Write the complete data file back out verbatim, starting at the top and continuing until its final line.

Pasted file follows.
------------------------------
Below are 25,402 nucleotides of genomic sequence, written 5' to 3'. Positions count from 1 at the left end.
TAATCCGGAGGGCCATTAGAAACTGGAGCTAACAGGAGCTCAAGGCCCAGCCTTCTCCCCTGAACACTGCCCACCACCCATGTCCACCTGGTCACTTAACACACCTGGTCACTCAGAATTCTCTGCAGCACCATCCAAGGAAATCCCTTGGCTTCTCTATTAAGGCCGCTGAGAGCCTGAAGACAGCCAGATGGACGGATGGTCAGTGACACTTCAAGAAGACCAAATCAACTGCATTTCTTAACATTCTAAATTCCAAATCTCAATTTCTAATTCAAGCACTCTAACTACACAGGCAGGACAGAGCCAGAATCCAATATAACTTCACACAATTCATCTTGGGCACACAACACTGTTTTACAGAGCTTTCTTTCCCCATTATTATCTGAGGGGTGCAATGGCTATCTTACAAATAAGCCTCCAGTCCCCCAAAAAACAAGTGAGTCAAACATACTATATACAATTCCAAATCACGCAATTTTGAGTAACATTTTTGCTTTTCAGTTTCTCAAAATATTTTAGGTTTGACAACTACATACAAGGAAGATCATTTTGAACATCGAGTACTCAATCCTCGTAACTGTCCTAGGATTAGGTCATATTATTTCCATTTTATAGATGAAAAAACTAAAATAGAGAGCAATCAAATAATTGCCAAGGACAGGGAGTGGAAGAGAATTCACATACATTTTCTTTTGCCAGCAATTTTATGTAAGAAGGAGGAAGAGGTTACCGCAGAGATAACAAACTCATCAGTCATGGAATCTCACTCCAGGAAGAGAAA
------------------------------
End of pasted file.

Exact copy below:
Below are 25,402 nucleotides of genomic sequence, written 5' to 3'. Positions count from 1 at the left end.
TAATCCGGAGGGCCATTAGAAACTGGAGCTAACAGGAGCTCAAGGCCCAGCCTTCTCCCCTGAACACTGCCCACCACCCATGTCCACCTGGTCACTTAACACACCTGGTCACTCAGAATTCTCTGCAGCACCATCCAAGGAAATCCCTTGGCTTCTCTATTAAGGCCGCTGAGAGCCTGAAGACAGCCAGATGGACGGATGGTCAGTGACACTTCAAGAAGACCAAATCAACTGCATTTCTTAACATTCTAAATTCCAAATCTCAATTTCTAATTCAAGCACTCTAACTACACAGGCAGGACAGAGCCAGAATCCAATATAACTTCACACAATTCATCTTGGGCACACAACACTGTTTTACAGAGCTTTCTTTCCCCATTATTATCTGAGGGGTGCAATGGCTATCTTACAAATAAGCCTCCAGTCCCCCAAAAAACAAGTGAGTCAAACATACTATATACAATTCCAAATCACGCAATTTTGAGTAACATTTTTGCTTTTCAGTTTCTCAAAATATTTTAGGTTTGACAACTACATACAAGGAAGATCATTTTGAACATCGAGTACTCAATCCTCGTAACTGTCCTAGGATTAGGTCATATTATTTCCATTTTATAGATGAAAAAACTAAAATAGAGAGCAATCAAATAATTGCCAAGGACAGGGAGTGGAAGAGAATTCACATACATTTTCTTTTGCCAGCAATTTTATGTAAGAAGGAGGAAGAGGTTACCGCAGAGATAACAAACTCATCAGTCATGGAATCTCACTCCAGGAAGAGAAA